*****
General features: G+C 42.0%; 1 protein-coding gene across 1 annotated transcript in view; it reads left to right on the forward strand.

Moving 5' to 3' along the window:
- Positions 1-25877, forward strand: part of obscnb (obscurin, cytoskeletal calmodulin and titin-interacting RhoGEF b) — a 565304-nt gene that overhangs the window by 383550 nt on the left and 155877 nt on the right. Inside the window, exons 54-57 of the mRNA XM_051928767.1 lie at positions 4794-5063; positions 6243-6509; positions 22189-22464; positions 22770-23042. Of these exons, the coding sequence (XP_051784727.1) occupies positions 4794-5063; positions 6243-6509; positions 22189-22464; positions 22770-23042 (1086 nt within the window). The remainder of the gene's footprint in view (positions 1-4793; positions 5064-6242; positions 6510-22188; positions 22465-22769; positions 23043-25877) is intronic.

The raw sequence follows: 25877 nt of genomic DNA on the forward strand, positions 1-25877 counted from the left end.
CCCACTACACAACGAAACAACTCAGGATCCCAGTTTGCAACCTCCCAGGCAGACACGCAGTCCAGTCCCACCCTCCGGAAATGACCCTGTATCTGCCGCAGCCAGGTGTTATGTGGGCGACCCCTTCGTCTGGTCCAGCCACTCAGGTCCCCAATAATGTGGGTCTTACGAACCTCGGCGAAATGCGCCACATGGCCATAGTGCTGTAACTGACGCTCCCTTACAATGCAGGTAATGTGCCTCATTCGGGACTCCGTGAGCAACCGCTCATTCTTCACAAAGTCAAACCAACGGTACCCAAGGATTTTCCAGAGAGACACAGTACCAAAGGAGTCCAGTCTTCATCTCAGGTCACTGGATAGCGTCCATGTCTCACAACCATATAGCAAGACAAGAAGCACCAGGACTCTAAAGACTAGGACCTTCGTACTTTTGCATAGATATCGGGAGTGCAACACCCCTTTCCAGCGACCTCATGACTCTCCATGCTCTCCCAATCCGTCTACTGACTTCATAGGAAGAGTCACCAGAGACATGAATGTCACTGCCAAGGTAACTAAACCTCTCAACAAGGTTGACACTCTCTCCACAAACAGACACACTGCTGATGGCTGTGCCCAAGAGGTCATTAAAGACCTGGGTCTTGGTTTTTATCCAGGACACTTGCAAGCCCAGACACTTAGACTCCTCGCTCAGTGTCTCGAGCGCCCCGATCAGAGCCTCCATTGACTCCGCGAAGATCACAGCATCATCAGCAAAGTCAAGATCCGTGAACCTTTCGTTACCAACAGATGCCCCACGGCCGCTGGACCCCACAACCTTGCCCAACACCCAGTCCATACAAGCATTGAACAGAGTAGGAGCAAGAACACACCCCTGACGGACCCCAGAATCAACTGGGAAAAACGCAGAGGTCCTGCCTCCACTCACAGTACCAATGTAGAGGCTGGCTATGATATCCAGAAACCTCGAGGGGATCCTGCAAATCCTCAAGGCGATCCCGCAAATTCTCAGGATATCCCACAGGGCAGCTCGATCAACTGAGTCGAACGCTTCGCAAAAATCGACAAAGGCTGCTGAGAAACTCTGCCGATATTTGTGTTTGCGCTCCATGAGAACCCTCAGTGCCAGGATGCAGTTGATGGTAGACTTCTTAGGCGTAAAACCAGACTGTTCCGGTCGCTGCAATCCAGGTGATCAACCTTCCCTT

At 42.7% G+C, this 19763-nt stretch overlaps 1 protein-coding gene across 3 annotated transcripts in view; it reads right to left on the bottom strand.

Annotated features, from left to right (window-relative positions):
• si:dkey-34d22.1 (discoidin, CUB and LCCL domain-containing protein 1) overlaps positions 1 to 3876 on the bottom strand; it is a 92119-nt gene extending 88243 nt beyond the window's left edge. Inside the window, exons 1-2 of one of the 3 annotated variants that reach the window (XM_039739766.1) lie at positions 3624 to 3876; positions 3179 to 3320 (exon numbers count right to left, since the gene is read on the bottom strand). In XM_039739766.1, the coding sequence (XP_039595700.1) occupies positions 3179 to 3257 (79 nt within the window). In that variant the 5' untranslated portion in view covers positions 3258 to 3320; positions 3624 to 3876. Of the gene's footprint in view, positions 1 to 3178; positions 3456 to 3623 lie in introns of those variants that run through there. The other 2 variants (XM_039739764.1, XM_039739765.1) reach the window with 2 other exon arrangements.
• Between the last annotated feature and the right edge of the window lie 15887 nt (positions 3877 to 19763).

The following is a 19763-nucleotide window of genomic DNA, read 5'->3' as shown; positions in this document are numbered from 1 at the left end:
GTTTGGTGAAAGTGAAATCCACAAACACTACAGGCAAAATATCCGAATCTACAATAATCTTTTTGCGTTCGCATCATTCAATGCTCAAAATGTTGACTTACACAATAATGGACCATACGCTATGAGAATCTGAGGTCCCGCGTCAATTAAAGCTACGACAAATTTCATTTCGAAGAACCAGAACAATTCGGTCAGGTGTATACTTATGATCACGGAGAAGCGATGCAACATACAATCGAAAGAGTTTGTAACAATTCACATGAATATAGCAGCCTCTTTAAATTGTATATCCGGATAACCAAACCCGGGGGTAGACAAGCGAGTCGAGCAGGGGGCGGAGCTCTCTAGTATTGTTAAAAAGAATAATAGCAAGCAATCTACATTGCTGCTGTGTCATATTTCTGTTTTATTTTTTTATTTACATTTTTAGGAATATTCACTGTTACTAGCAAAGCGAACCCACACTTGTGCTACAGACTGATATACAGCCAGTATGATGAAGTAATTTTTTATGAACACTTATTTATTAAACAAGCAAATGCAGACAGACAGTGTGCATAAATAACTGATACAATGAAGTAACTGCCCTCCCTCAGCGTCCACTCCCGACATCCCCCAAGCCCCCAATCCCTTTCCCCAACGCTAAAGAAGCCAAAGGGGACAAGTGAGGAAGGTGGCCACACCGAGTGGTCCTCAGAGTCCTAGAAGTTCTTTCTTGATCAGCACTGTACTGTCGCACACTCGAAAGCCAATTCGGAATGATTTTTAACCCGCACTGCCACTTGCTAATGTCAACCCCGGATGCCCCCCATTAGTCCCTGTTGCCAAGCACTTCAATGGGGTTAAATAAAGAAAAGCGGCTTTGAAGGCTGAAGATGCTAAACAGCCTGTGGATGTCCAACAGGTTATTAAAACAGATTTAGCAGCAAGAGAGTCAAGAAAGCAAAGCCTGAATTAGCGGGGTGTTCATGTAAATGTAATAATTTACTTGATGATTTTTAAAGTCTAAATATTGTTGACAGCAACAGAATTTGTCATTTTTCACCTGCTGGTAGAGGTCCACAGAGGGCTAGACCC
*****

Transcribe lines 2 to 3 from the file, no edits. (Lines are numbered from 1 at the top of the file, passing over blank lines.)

Moving 5' to 3' along the window:
- Positions 1-25877, forward strand: part of obscnb (obscurin, cytoskeletal calmodulin and titin-interacting RhoGEF b) — a 565304-nt gene that overhangs the window by 383550 nt on the left and 155877 nt on the right. Inside the window, exons 54-57 of the mRNA XM_051928767.1 lie at positions 4794-5063; positions 6243-6509; positions 22189-22464; positions 22770-23042. Of these exons, the coding sequence (XP_051784727.1) occupies positions 4794-5063; positions 6243-6509; positions 22189-22464; positions 22770-23042 (1086 nt within the window). The remainder of the gene's footprint in view (positions 1-4793; positions 5064-6242; positions 6510-22188; positions 22465-22769; positions 23043-25877) is intronic.